|A 43-year-old male with Down’s syndrome, known to have an atrial septal defect, underwent an operation 3 months ago for cataract surgery to the right eye. This surgery failed. The patient has returned for a cataract operation in the left eye. He lives in sheltered accommodation and is needle-phobic.
On examination, he is plethoric and has a respiratory rate of 18/min, with a loud systolic murmur, best heard in the left sternum, second rib space.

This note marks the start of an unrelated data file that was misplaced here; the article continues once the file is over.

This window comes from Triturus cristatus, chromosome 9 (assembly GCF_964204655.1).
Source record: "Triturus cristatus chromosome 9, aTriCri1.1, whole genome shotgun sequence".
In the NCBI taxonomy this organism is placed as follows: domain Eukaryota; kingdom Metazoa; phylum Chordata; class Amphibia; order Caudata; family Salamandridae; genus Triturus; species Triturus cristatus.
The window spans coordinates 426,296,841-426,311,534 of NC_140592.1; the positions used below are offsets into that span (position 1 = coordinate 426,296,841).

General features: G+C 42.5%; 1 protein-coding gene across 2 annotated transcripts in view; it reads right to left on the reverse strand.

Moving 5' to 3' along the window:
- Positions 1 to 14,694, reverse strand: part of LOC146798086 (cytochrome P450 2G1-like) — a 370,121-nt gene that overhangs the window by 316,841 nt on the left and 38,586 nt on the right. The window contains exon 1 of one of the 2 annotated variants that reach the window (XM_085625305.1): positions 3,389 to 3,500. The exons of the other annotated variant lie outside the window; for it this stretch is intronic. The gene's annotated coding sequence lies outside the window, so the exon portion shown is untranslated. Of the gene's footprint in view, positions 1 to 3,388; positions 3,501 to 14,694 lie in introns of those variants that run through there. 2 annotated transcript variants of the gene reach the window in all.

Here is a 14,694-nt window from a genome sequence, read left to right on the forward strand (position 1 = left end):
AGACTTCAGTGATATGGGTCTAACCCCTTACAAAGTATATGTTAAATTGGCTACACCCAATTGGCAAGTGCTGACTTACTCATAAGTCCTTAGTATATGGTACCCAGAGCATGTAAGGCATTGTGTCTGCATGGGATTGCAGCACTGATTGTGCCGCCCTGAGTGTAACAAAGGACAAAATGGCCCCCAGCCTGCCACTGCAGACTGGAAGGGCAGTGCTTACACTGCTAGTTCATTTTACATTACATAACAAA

On air, his PO2 is 10 mmHg, pH 7.4, PCO2 4.5 mmHg, [HCO3]- 22.9 mEq/L and base excess -1. His haemoglobin is 18 mg/dL. White cell count, platelets, urea and electrolytes and liver function tests are all normal.
1. You are asked to interpret the ECG.
2. You are shown a chest X-ray and are asked to identify the following three features:
i) upper lobe diversion of blood
ii) very prominent pulmonary hila
iii) rotated vertebral spines indicating a scoliosis.
3. Bearing in mind that patients with Down’s syndrome may have endocardial cushion defects (ostium primum and ostium secundum), would you be concerned about shunting in this case? What about pulmonary hypertension?